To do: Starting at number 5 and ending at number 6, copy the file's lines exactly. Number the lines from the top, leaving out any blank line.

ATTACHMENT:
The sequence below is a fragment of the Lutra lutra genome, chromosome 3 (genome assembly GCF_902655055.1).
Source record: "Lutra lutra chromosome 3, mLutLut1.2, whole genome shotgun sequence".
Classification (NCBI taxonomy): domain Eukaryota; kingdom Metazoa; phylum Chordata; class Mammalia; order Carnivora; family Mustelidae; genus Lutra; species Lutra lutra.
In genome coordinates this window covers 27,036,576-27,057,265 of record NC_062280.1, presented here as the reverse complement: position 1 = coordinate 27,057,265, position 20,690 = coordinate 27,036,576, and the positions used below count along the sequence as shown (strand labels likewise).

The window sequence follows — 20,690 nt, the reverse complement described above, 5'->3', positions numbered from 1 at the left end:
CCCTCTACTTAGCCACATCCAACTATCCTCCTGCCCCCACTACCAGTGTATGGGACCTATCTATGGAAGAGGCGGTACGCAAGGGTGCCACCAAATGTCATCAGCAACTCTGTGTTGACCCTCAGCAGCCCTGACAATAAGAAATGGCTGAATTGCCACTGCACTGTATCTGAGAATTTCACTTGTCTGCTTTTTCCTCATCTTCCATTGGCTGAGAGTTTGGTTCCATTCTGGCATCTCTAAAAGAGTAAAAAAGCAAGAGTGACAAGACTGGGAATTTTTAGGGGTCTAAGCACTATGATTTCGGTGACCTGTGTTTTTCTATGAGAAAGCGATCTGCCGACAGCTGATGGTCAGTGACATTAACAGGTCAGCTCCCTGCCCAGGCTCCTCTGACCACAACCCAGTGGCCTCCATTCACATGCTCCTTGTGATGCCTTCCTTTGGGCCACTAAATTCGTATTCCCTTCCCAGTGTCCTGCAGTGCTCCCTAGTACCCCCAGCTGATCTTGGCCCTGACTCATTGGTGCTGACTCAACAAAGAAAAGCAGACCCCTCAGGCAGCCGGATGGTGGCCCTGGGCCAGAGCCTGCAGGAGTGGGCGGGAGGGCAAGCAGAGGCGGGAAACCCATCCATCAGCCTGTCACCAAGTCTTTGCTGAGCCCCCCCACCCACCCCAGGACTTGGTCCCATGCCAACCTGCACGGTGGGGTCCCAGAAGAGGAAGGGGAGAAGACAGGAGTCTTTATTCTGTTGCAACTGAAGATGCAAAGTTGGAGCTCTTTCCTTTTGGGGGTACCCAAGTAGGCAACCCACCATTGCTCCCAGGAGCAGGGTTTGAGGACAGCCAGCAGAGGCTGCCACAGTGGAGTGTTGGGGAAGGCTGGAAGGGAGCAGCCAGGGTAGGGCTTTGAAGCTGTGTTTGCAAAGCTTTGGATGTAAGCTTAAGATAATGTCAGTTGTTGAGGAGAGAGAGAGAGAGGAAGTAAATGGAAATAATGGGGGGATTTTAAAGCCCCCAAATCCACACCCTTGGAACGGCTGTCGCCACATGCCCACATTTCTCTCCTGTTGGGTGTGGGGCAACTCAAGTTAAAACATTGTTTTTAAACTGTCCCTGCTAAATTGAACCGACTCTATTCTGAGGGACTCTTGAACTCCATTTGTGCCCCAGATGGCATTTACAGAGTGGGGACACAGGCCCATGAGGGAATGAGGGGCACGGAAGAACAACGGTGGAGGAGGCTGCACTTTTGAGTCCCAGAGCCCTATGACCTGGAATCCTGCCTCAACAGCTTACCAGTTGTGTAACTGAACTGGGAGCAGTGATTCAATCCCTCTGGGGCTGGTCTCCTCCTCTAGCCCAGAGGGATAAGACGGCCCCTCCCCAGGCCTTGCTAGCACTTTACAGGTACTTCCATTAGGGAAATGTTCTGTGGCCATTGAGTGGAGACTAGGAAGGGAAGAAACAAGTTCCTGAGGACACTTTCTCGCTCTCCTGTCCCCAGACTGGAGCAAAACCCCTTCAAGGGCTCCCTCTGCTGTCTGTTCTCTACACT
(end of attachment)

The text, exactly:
The window sequence follows — 20,690 nt, the reverse complement described above, 5'->3', positions numbered from 1 at the left end:
CCCTCTACTTAGCCACATCCAACTATCCTCCTGCCCCCACTACCAGTGTATGGGACCTATCTATGGAAGAGGCGGTACGCAAGGGTGCCACCAAATGTCATCAGCAACTCTGTGTTGACCCTCAGCAGCCCTGACAATAAGAAATGGCTGAATTGCCACTGCACTGTATCTGAGAATTTCACTTGTCTGCTTTTTCCTCATCTTCCATTGGCTGAGAGTTTGGTTCCATTCTGGCATCTCTAAAAGAGTAAAAAAGCAAGAGTGACAAGACTGGGAATTTTTAGGGGTCTAAGCACTATGATTTCGGTGACCTGTGTTTTTCTATGAGAAAGCGATCTGCCGACAGCTGATGGTCAGTGACATTAACAGGTCAGCTCCCTGCCCAGGCTCCTCTGACCACAACCCAGTGGCCTCCATTCACATGCTCCTTGTGATGCCTTCCTTTGGGCCACTAAATTCGTATTCCCTTCCCAGTGTCCTGCAGTGCTCCCTAGTACCCCCAGCTGATCTTGGCCCTGACTCATTGGTGCTGACTCAACAAAGAAAAGCAGACCCCTCAGGCAGCCGGATGGTGGCCCTGGGCCAGAGCCTGCAGGAGTGGGCGGGAGGGCAAGCAGAGGCGGGAAACCCATCCATCAGCCTGTCACCAAGTCTTTGCTGAGCCCCCCCACCCACCCCAGGACTTGGTCCCATGCCAACCTGCACGGTGGGGTCCCAGAAGAGGAAGGGGAGAAGACAGGAGTCTTTATTCTGTTGCAACTGAAGATGCAAAGTTGGAGCTCTTTCCTTTTGGGGGTACCCAAGTAGGCAACCCACCATTGCTCCCAGGAGCAGGGTTTGAGGACAGCCAGCAGAGGCTGCCACAGTGGAGTGTTGGGGAAGGCTGGAAGGGAGCAGCCAGGGTAGGGCTTTGAAGCTGTGTTTGCAAAGCTTTGGATGTAAGCTTAAGATAATGTCAGTTGTTGAGGAGAGAGAGAGAGAGGAAGTAAATGGAAATAATGGGGGGATTTTAAAGCCCCCAAATCCACACCCTTGGAACGGCTGTCGCCACATGCCCACATTTCTCTCCTGTTGGGTGTGGGGCAACTCAAGTTAAAACATTGTTTTTAAACTGTCCCTGCTAAATTGAACCGACTCTATTCTGAGGGACTCTTGAACTCCATTTGTGCCCCAGATGGCATTTACAGAGTGGGGACACAGGCCCATGAGGGAATGAGGGGCACGGAAGAACAACGGTGGAGGAGGCTGCACTTTTGAGTCCCAGAGCCCTATGACCTGGAATCCTGCCTCAACAGCTTACCAGTTGTGTAACTGAACTGGGAGCAGTGATTCAATCCCTCTGGGGCTGGTCTCCTCCTCTAGCCCAGAGGGATAAGACGGCCCCTCCCCAGGCCTTGCTAGCACTTTACAGGTACTTCCATTAGGGAAATGTTCTGTGGCCATTGAGTGGAGACTAGGAAGGGAAGAAACAAGTTCCTGAGGACACTTTCTCGCTCTCCTGTCCCCAGACTGGAGCAAAACCCCTTCAAGGGCTCCCTCTGCTGTCTGTTCTCTACACT